Expensive Omissions

  • Expensive Omissions – Story

34 billion euros: that is the savings potential from digitizing healthcare calculated by McKinsey & Company in their study entitled "Digitization in German Hospitals". The largest item, standing at more than €16 billion, is allotted to hospitals – a standardized Electronic Patient Record alone could save €6.4 billion. Yet these figures are as thought-provoking as the most important reason for the digitization deficit given by those surveyed: the lack of compatibility and interoperability of IT systems.

Digitization in Hospitals

The dilemma of managers in hospitals is reflected by the fact that this point was named ahead of inadequate funding opportunities and the lack of standardization of processes. The will to digitize is there, but questions about the correct technology and strategy remain unanswered. There are a few reasons for this, with the most important one being the boom in a more proprietary, monolithic system that has been shaping the IT landscape in hospitals for a long time and was pushed ahead by parts of the sector. Other causes may lie in the delayed, hesitant, and highly selective implementation of the telematics infrastructure. If neither hospitals nor system providers know what, when or how it is to be implemented, it makes it rather difficult to plan and implement a long-term digitization strategy. 

How Far German Hospitals Have Come with Going Digital 

Whatever reasons individual hospitals like to give, the fact is that the Healthcare sector is lagging far behind other sectors in terms of technological options and actual needs. "This fact was the one which confused us the most and was the reason for the study. Despite a real financial pressure and technologies being available, the healthcare sector is using digitization as leverage for greater efficiency and quality far less than other sectors. From an economic point of view, that really makes no sense," says Dr. Manuel Möller, partner at McKinsey & Company and coauthor of the study, describing the consultants’ motivation. In the search for reasons for this discrepancy, on the one hand executives, physicians and commercial directors at German clinics of various sponsorships were surveyed about the status of digitization in their hospitals. On the other hand, more than 500 scientific studies were evaluated to find out how large the savings potential might be and where it is hiding.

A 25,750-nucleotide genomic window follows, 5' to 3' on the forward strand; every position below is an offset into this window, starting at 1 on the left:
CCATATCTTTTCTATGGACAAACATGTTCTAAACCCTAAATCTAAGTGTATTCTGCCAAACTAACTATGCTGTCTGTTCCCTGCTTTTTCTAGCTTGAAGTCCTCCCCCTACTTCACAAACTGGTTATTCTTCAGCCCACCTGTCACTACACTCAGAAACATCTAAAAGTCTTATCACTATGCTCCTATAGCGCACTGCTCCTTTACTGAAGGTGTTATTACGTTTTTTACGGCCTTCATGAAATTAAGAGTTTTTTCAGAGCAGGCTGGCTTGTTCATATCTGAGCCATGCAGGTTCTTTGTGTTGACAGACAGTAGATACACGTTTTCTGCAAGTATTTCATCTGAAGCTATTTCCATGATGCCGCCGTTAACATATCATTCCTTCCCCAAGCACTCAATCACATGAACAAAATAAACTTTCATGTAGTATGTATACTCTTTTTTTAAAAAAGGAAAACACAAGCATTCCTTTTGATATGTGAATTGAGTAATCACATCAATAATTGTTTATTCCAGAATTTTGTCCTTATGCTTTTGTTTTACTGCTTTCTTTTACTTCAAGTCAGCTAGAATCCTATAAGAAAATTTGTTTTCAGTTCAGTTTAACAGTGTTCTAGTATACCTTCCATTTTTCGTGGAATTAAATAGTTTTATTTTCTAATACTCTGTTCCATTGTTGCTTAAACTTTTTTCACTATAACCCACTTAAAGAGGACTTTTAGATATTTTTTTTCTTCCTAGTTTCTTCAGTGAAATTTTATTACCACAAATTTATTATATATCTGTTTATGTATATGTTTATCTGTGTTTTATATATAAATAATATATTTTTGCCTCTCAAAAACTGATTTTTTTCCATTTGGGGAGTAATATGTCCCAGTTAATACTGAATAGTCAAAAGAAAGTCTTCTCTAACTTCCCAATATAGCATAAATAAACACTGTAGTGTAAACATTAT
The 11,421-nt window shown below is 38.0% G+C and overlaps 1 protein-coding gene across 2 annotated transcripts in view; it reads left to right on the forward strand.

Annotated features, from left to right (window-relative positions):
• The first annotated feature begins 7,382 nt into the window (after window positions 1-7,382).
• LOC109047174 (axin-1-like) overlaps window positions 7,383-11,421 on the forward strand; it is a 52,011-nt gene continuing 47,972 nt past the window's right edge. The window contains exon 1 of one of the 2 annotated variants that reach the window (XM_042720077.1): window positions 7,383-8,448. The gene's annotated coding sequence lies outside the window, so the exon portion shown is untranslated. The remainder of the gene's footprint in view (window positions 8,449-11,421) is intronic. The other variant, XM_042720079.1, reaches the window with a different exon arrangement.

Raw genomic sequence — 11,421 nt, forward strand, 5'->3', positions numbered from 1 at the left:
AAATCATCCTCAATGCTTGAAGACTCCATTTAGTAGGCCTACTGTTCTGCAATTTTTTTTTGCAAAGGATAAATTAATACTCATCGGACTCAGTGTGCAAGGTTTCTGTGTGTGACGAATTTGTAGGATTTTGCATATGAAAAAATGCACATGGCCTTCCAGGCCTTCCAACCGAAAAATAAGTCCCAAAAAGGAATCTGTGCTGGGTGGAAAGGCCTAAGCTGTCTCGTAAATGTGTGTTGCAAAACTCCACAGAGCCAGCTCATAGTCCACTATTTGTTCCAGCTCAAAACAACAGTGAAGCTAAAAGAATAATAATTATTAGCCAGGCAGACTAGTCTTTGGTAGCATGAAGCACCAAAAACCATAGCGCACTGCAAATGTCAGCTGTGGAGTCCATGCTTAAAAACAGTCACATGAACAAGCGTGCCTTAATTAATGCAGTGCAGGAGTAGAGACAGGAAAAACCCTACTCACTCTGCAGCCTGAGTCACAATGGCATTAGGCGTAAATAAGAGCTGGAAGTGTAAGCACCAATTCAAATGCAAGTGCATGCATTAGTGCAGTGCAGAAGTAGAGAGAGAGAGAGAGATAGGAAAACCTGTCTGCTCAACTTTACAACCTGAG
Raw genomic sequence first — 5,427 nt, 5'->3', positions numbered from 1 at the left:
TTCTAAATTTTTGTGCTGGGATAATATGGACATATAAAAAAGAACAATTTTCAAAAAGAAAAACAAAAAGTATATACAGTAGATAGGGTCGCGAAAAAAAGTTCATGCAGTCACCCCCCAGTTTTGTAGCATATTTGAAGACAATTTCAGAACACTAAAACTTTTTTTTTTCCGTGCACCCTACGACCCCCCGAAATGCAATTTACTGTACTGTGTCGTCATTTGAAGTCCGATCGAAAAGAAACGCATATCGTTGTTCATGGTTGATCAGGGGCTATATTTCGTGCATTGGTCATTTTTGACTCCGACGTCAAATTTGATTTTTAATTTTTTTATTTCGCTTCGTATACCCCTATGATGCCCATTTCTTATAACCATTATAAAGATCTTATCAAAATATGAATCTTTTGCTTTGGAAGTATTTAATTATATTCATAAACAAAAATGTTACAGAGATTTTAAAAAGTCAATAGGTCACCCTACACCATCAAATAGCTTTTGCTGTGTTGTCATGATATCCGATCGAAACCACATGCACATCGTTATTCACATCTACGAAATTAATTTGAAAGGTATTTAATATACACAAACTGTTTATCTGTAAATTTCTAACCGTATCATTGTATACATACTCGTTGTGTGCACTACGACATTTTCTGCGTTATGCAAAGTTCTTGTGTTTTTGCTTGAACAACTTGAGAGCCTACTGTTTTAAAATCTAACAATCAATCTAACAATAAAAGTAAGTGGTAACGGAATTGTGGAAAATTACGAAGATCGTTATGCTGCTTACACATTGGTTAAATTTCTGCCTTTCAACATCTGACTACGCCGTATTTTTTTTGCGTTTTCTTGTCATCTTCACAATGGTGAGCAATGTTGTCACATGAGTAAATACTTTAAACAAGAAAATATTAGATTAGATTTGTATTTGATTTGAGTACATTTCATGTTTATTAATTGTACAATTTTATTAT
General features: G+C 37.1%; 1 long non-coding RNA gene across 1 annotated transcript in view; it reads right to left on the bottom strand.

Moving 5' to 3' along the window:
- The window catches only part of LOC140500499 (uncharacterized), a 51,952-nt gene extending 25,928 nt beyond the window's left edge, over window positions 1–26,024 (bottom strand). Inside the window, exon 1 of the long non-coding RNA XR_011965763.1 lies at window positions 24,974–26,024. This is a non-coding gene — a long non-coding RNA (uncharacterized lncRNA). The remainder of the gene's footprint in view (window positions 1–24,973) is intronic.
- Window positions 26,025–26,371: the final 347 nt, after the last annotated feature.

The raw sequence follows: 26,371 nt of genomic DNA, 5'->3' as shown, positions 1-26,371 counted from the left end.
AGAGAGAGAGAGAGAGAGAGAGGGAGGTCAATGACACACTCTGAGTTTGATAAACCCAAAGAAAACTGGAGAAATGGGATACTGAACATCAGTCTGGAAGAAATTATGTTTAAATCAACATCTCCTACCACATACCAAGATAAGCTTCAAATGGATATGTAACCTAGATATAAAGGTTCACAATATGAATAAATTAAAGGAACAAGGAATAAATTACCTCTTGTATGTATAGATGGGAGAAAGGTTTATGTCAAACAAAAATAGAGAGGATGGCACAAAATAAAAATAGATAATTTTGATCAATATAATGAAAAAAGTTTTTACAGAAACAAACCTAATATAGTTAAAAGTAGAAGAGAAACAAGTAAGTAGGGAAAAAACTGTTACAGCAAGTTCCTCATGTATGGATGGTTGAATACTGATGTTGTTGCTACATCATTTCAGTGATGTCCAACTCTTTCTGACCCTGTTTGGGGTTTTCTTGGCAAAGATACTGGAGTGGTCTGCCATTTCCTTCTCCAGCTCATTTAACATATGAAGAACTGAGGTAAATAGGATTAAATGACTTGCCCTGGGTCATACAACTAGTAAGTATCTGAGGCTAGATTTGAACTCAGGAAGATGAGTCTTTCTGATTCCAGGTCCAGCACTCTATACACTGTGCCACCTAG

Dr. Manuel Moeller - Expensive Omissions
"To arrive at a savings potential of €34 billion, McKinsey evaluated at least 500 scientific studies".

Dr. Manuel Möller

Partner at McKinsey & Company and coauthor of the study "Digitization in German Hospitals"

"The first insight was that the degree of digitization is a question of the size of the institution. Larger units such as hospital chains are already exploiting the digitization lever more strongly and are profiting from partial effects", states Manuel Möller. Overall, the following picture emerges regarding the digitization in German hospitals: the highest degree of digitization occurs when drawing up service and shift schedules and ordering food. Areas such as digital patient records, asking for a second opinion, or medication prescription and planning are ranked middle and bottom.